Nine children with 34 gold and platinum records, hit television shows, over 102 million records sold worldwide, and an international following in the UK torival that of the Beatles' success in the United States. Not to mention anon-profit foundationthat has raised more than $5 billion for 170 children's hospitals across the nation.
Oh, and did I mention she's a faithful Latter-day Saint who shared her faith fearlessly—no matter what, where, or who she was with?
The woman behind such success and such selfless service? Olive Osmond—or Mother Osmond as she was known by her loving fans.
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Olive and George
There was nothing particularly grand about the Osmond family's genesis. Born in Samaria, Idaho, Olive May met George Osmond in Ogden, Utah, where she was working as a secretary. The two fell in love and married on December 1, 1944. The first few years of marriage were full of happiness right alongside heartache and hardship as Olive and George welcomed two sons into their family, Virl and Tom, both born with a degenerative condition that left them nearly deaf.
However, fear that their other children could suffer from the same defect didn't deter the Osmonds from pursuing their dream of having a large family, and Alan, Wayne, Merrill, Jay, Donny, Marie, and Jimmy were all welcomed into the family.
Image from Wikimedia Commons.
In the early 1960s, George formed a barbershop quartet with sons Alan, Wayne, Merrill, and Jay that eventually landed them an act at Disneyland. While performing in a televised Disney special, the quartet caught the eye of Andy Williams' father, and pretty soon the family became regulars on The Andy Williams' Show.
From there, the family's path to stardom continued its explosive trajectory, taking them to exotic venues and to meet with celebrities and dignitaries around the world.
But even in this sudden tide of fame and fortune, Olive was sure to keep her children grounded and to teach them the faith and truths she held so dear. And, at every opportunity, Olive sought to share those life-changing beliefs with those she met—no matter their title. That courage and conviction led her to sharing the Book of Mormon with the likes of Elvis Presley and Queen Elizabeth.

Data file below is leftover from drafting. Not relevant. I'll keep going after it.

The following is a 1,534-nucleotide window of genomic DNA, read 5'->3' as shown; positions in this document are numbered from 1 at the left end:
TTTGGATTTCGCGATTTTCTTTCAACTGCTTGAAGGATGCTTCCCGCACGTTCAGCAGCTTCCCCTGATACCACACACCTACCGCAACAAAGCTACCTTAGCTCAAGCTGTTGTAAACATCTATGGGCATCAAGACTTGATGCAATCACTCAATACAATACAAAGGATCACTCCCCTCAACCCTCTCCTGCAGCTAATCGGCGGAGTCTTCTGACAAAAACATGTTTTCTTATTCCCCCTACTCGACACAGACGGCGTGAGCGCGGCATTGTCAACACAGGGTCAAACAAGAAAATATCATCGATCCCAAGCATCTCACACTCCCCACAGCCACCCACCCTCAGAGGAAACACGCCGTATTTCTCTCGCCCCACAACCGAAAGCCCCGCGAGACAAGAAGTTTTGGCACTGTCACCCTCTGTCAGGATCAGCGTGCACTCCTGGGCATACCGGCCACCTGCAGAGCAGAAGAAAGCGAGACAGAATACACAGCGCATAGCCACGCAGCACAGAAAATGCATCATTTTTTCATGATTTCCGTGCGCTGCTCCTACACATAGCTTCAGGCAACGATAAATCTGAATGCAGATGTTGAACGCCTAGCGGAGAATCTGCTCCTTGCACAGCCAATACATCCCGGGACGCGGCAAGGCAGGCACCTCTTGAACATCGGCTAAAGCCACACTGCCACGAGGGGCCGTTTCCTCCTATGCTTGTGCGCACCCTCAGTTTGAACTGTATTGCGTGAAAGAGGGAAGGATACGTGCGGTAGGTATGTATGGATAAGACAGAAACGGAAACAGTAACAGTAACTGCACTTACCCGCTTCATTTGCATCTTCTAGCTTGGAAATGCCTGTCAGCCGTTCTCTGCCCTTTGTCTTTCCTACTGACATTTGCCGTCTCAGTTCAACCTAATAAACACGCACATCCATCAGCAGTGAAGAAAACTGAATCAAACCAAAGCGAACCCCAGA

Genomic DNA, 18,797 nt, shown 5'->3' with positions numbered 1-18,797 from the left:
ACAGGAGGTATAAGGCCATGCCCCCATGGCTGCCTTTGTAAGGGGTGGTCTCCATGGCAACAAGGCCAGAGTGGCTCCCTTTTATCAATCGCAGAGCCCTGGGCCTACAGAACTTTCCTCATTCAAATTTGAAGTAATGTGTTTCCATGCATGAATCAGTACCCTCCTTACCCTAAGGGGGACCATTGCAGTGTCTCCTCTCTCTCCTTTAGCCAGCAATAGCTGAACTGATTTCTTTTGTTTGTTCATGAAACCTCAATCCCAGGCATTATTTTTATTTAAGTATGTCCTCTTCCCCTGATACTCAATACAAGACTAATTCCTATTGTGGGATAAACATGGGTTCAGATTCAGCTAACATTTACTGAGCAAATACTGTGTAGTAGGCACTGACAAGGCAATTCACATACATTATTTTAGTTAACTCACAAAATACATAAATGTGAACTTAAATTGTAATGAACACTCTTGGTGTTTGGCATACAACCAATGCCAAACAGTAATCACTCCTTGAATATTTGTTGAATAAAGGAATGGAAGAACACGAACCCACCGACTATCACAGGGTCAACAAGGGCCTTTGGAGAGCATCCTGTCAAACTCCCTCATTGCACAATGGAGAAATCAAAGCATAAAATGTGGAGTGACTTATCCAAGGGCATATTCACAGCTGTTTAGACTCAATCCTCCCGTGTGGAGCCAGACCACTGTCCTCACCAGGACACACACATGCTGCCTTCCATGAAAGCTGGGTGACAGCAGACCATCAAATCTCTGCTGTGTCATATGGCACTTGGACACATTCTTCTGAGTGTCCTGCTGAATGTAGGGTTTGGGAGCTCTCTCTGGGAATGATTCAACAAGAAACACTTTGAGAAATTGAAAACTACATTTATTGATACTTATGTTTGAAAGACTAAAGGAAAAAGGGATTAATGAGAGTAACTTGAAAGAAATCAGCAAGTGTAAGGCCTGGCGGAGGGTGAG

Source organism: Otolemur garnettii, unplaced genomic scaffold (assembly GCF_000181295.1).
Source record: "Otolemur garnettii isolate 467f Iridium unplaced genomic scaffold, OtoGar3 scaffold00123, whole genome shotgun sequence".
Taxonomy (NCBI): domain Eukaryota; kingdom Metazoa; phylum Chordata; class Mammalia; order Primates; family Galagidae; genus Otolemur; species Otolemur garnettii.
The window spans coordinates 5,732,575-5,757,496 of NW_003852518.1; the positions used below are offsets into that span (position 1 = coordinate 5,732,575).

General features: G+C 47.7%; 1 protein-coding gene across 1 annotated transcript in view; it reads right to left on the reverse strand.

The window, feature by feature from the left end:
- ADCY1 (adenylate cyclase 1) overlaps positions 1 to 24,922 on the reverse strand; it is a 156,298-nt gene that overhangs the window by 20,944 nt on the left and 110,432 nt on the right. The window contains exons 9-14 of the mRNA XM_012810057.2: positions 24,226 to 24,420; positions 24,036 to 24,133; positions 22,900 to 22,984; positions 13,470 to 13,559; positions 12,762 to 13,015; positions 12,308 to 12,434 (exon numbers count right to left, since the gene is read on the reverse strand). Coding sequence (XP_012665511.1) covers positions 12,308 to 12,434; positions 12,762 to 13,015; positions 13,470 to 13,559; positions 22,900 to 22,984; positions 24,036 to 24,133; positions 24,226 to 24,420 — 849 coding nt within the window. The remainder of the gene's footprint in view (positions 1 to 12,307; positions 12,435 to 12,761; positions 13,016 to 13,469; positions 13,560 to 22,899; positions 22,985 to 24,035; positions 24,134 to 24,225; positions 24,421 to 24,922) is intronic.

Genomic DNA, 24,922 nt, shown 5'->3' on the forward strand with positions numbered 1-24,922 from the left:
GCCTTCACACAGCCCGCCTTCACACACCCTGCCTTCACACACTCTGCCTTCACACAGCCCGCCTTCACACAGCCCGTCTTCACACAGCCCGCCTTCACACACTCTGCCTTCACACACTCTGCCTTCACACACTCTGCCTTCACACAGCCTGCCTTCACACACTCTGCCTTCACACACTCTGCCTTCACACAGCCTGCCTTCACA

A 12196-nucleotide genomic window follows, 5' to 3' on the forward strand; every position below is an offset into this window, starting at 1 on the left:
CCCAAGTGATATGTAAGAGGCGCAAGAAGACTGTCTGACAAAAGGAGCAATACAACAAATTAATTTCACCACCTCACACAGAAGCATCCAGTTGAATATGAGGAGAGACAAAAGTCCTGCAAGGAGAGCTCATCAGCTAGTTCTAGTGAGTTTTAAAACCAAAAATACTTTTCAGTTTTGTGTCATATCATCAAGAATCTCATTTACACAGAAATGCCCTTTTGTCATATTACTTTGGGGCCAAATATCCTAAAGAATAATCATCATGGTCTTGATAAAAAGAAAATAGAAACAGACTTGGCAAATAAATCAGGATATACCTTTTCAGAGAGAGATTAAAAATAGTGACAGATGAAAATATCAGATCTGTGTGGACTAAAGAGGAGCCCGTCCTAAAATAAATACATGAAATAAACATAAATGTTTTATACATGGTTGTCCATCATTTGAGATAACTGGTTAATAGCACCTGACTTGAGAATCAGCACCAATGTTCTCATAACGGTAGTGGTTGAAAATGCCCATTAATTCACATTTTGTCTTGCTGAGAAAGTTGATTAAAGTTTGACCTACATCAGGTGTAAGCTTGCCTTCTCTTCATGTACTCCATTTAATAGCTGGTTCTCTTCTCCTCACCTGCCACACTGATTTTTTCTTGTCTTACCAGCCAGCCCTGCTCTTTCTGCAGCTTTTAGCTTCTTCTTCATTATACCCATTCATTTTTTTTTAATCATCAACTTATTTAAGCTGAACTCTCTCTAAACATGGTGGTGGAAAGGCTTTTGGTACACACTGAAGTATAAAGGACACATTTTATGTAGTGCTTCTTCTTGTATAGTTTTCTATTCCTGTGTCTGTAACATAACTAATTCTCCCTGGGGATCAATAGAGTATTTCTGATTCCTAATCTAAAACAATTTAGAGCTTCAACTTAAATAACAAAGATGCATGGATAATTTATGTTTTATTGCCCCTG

Lead image of Olive and George Osmond with three of their children (left to right) Marie, Jimmy, and Donny in Stockholm, Sweden, circa 1966. Photo by Michael Ochs Archives/Getty Images.
Performing on the same stage as Elvis Presley is something not many Latter-day Saints can claim. But having notes and personal bouquets delivered backstage from the King of Rock himself? That's something few in the world can claim.
In a post on their family blog, Alan Osmond recalled the first time he heard the code "The Boss is Upstairs"—a phrase that meant Elvis Presley was watching their show from the light booth. Nervous, but undaunted, the Osmonds all donned their white jumpsuits while performing a routine that incorporated karate learned from Chuck Norris himself.
Image from Wikimedia Commons.
After the show, Elvis greeted the Osmonds backstage. "One of the first things he said was, 'Hey, I love the jumpsuits!'" Alan recalls.
And that was the beginning of a long friendship between the Osmonds and Elvis Presley. "Elvis was particularly interested in talking to our parents and he especially loved meeting my mother, Olive, and gave her a big hug," Alan remembers in the blog post. "Elvis mentioned to her how much he missed his mother who had passed away."
But while the King gave the family encouragement, advice, and bouquets shaped like guitars, Olive Osmond gave him something even more priceless in return.
During Olive's funeral, Merrill Osmond shared a story about his mother giving Elvis Presley a copy of the Book of Mormon. The two shared many telephone conversations during Presley's life, and Olive told Merrill that one of her first tasks in heaven would be to look up Elvis to see how he was doing, according to the Deseret News.
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But Olive's missionary work didn't stop with friends who happened to be famous rock stars. She also had the courage to share her faith with the Queen of England herself.
Jimmy Osmond, the youngest of the clan, recalled just how strict, intimidating, and frightening it was preparing to meet the Queen. "All this protocol," he said in an article with KSL. "'Don't raise your hand unless she raises hers. Don't speak to her unless she speaks to you first;' and of course, she came to me first, and I said, 'Hello, Mrs. Queen.'"
Image of Jimmy Osmond meeting the Queen for the first time from KSL.
Later, Jimmy recalled his mother handing the Queen a Book of Mormon, saying, "I want to give you my most treasured possession."
"Later on, I performed for her majesty once again with my brothers," Jimmy continued in the article, "and she stopped and talked to me for a second—she normally doesn't do that. And she said, 'I remember your mother, and I still have . . . your Mormon Bible.'"